The federal government has decided to get tough on a small number of e-cigarette sellers that failed to file Premarket Tobacco Product Applications (PMTA) with the U.S. Food and Drug Administration.
On Tuesday, the U.S. Department of Justice—on behalf of the FDA—said it filed complaints in federal court for permanent injunctions against six companies the DOJ claims “illegally manufacture, sell and distribute their products.”
What makes the government’s move noteworthy is that as of Sept. 9, the FDA had issued nearly 300 warning letters to vape firms ordering them to stop marketing their products -- but had not previously sought injunctions.
According to the FDA, those firms had not filed PMTA applications -- and “a majority” of the companies complied with the warning letters by removing their products from the market.
In a news release, the FDA identified the six companies as Morin Enterprises Inc.; Soul Vapor LLC; Super Vape’z LLC; Vapor Craft LLC; Lucky’s Convenience & Tobacco LLC; and Seditious Vapours.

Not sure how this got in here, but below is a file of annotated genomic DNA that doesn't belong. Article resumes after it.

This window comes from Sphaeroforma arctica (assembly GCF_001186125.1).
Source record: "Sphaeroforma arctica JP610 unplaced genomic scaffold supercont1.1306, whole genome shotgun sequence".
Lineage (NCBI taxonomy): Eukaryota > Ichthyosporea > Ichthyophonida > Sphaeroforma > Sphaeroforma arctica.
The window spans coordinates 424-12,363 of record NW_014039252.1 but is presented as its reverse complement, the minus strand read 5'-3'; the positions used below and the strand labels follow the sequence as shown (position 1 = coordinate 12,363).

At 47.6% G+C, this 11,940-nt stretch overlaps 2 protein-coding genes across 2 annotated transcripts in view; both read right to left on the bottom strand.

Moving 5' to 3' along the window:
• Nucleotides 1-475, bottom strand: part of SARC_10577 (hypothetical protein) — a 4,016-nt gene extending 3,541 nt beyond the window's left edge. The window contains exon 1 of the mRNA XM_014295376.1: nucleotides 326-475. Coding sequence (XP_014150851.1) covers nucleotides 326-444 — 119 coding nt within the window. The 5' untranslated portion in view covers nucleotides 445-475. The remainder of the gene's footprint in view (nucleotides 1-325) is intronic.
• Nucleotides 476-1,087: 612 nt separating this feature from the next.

The FDA said it had previously issued warnings to all six companies.
The term PMTA can seem misleading because it applies to vape products that were already on the market before the FDA was given the authority to regulate them.
The purpose of requiring PMTAs is to ensure that devices like e-cigarettes, or vapes, are a safer alternative than cigarettes but do not introduce a new generation to possible nicotine dependence.
Initially, PMTA’s were to have been filed by November of 2018 but that deadline got pushed to September of 2020 even as e-cigarettes flooded the market.
As previously reported, vape pioneer Juul Labs Inc. filed PMTAs with the FDA only to have them summarily rejected in June—a decision that subsequently was frozen in court while the FDA conducts another review of Juul’s applications.
The FDA is undergoing a review of its own by the nonprofit Reagan-Udall Foundation for both its regulation of e-cigarettes and infant formulas in the walkup to this year’s infant-formula shortages.